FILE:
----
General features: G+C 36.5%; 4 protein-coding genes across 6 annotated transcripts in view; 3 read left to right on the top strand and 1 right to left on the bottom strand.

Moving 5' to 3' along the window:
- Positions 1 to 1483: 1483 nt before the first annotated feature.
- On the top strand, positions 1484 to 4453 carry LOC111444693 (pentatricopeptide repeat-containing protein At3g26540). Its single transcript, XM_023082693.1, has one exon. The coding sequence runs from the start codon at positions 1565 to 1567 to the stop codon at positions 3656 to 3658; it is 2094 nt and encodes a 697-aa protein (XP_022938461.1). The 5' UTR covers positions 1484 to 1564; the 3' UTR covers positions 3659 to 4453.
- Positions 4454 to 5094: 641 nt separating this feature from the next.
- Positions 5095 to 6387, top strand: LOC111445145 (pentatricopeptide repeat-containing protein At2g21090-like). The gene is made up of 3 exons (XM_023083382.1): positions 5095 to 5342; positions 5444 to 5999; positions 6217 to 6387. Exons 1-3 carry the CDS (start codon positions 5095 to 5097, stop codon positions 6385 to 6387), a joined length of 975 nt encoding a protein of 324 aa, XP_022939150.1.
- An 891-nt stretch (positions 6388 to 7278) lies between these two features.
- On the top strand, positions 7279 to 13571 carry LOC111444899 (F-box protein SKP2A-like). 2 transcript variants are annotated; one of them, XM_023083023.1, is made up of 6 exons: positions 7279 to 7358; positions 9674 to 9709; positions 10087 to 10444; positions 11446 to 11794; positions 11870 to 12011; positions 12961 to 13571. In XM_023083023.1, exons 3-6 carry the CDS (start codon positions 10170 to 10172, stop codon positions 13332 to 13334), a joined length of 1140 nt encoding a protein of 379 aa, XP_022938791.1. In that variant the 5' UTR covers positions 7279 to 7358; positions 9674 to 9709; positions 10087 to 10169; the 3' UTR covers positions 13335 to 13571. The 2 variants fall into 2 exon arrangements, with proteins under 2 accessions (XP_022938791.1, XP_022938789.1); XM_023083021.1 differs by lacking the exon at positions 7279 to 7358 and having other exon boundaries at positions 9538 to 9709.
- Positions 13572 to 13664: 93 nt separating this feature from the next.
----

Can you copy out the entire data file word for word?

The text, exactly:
General features: G+C 36.5%; 4 protein-coding genes across 6 annotated transcripts in view; 3 read left to right on the top strand and 1 right to left on the bottom strand.

Moving 5' to 3' along the window:
- Positions 1 to 1483: 1483 nt before the first annotated feature.
- On the top strand, positions 1484 to 4453 carry LOC111444693 (pentatricopeptide repeat-containing protein At3g26540). Its single transcript, XM_023082693.1, has one exon. The coding sequence runs from the start codon at positions 1565 to 1567 to the stop codon at positions 3656 to 3658; it is 2094 nt and encodes a 697-aa protein (XP_022938461.1). The 5' UTR covers positions 1484 to 1564; the 3' UTR covers positions 3659 to 4453.
- Positions 4454 to 5094: 641 nt separating this feature from the next.
- Positions 5095 to 6387, top strand: LOC111445145 (pentatricopeptide repeat-containing protein At2g21090-like). The gene is made up of 3 exons (XM_023083382.1): positions 5095 to 5342; positions 5444 to 5999; positions 6217 to 6387. Exons 1-3 carry the CDS (start codon positions 5095 to 5097, stop codon positions 6385 to 6387), a joined length of 975 nt encoding a protein of 324 aa, XP_022939150.1.
- An 891-nt stretch (positions 6388 to 7278) lies between these two features.
- On the top strand, positions 7279 to 13571 carry LOC111444899 (F-box protein SKP2A-like). 2 transcript variants are annotated; one of them, XM_023083023.1, is made up of 6 exons: positions 7279 to 7358; positions 9674 to 9709; positions 10087 to 10444; positions 11446 to 11794; positions 11870 to 12011; positions 12961 to 13571. In XM_023083023.1, exons 3-6 carry the CDS (start codon positions 10170 to 10172, stop codon positions 13332 to 13334), a joined length of 1140 nt encoding a protein of 379 aa, XP_022938791.1. In that variant the 5' UTR covers positions 7279 to 7358; positions 9674 to 9709; positions 10087 to 10169; the 3' UTR covers positions 13335 to 13571. The 2 variants fall into 2 exon arrangements, with proteins under 2 accessions (XP_022938791.1, XP_022938789.1); XM_023083021.1 differs by lacking the exon at positions 7279 to 7358 and having other exon boundaries at positions 9538 to 9709.
- Positions 13572 to 13664: 93 nt separating this feature from the next.